Open Access Thesis
Master of Science (M.S.)
Year Degree Awarded
Month Degree Awarded
Choosing a course of action in our daily lives requires an accurate assessment of the associated risks as well as the potential rewards. The present two studies investigated the mechanism of how reward and risk level influence the motor decisions of speeded actions (Chapter 2) and its neural dynamics (Chapter 3) by focusing on the beta band (15-30 Hz) oscillation patterns reflected in the EEG signals. Participants performed a modified version of the Go-NoGo task, in which they earned reward points based on the speed and accuracy of response. On each trial, the reward points at stake (120 vs. 6) and the probability that a Go signal would follow (Go-probability) were presented prior to a Go/NoGo signal (Trial Information Period). The behavioral results (from both Chapters 2 and 3) showed that larger amount of rewards can motivate people to respond faster, and this effect was modulated by the assessed risk, suggesting that decisions for actions are based on a systematic trade-off between rewards and risks. The EEG data showed that motor beta oscillations from the two studied brain regions reflected different levels of motivation towards a motor response across different reward and risk levels. Specifically, the lower beta power associated with higher reward and lower risk level. Collectively, the results provide a mechanistic understanding of how motivational cues are translated into action outcomes via modulating patterns of brain oscillations.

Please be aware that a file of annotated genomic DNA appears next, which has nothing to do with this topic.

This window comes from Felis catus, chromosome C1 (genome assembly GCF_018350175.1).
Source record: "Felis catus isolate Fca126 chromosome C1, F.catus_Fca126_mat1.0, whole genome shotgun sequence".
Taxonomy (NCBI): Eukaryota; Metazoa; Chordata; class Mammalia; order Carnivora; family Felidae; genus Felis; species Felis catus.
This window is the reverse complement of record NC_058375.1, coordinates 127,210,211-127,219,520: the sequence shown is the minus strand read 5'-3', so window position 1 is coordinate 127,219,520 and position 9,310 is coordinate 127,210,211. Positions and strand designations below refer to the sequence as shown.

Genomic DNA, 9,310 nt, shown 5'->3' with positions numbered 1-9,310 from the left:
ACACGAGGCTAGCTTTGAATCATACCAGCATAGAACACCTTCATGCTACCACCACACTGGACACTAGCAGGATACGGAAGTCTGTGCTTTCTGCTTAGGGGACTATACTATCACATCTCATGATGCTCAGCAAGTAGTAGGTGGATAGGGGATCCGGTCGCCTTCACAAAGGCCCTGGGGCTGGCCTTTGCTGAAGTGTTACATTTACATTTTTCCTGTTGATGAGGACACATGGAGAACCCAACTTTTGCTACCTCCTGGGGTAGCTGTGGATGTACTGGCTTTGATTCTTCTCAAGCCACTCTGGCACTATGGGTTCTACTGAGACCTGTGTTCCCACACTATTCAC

Chen, Xingjie, "The Effects of Reward and Risk Level Associated with Speeded Actions: Evidence from Behavior and Electroencephalography" (2018). Masters Theses. 733.